We consider this today from the gospel of John 5:28 and 29. Jesus says there: “Marvel not at this: for the hour is coming, in the which all that are in the graves shall hear his voice, and shall come forth; they that have done good, unto the resurrection of life; and they that have done evil, unto the resurrection of damnation.” I have titled this message, “The General Resurrection.” When we speak of a general resurrection, we mean these three things. First, that our bodies will literally be raised from the grave. Jesus says here, “they that are in the graves…shall come forth.” He does not mean to limit this resurrection to those who are buried in graves, but this is a way of speaking of all who have died. He refers to the earthly remains of all. To be in the grave is to die. This is what we do when someone dies. At the moment of death there is a vicious rending of soul from body. The soul departs and returns to God who made it. Here on the earth we are left with a body, a corpse, a lifeless empty shell. Usually we bury it, lovingly putting it in the grave. When we stand at the grave, the reality of death hits us. But now, the point that Jesus is making here is that the grave is not the end. In I Corinthians 15 the apostle shouts triumphantly, “O death, where is thy sting; O grave, where is thy victory?” The grave, in the end, does not have the victory because Jesus Himself entered into the grave and overcame the power of death. So the body that is buried in the grave, your body and my body, will be raised. Paul speaks of this identity between the present body and the resurrection body. He says, this body is sown. But this body is also raised. The substance is the same. It is sown and it is raised. Now, just as Jesus was raised from the grave in the same body in which He was buried, so we will retain a personal identity in the future resurrection. Job says, “Though after my skin worms destroy this body, yet in my flesh shall I see God.” So first we recognize here a literal, bodily resurrection.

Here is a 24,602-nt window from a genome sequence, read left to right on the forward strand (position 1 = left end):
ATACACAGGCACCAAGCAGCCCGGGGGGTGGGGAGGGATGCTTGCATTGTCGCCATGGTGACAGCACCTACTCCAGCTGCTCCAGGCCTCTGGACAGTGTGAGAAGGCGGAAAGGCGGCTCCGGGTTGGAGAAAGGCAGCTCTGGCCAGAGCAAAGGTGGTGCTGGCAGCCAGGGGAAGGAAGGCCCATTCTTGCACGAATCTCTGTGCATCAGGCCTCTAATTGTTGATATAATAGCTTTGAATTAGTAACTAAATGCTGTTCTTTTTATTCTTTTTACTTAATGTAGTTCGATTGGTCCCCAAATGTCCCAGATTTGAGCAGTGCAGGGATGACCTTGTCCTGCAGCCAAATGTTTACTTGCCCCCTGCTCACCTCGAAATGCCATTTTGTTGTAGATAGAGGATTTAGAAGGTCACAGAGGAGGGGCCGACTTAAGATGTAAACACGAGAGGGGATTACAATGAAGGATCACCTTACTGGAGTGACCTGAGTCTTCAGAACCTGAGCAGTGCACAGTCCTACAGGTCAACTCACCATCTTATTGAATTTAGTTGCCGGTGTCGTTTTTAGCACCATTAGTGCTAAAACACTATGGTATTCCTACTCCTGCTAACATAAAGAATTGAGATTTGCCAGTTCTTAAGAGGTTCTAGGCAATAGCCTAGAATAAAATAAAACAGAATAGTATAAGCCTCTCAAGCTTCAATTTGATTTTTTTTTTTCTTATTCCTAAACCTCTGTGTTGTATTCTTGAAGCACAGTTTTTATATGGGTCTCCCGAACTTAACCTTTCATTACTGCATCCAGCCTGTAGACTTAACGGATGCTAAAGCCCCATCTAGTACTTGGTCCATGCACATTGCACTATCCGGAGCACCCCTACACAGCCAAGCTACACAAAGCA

Secondly, when we speak of a general resurrection, we mean that everyone who ever lived will be raised from the dead. The resurrection will be universal. We see that very clearly in these verses. Verse 28 refers to all: “the hour is coming, in the which all that are in the graves shall hear his voice, and shall come forth.” Verse 29 describes who these all are: “they that have done good…and they that have done evil.” In other words, this will be a resurrection not just of God’s people, not just of the elect, but also of unbelievers—the reprobate.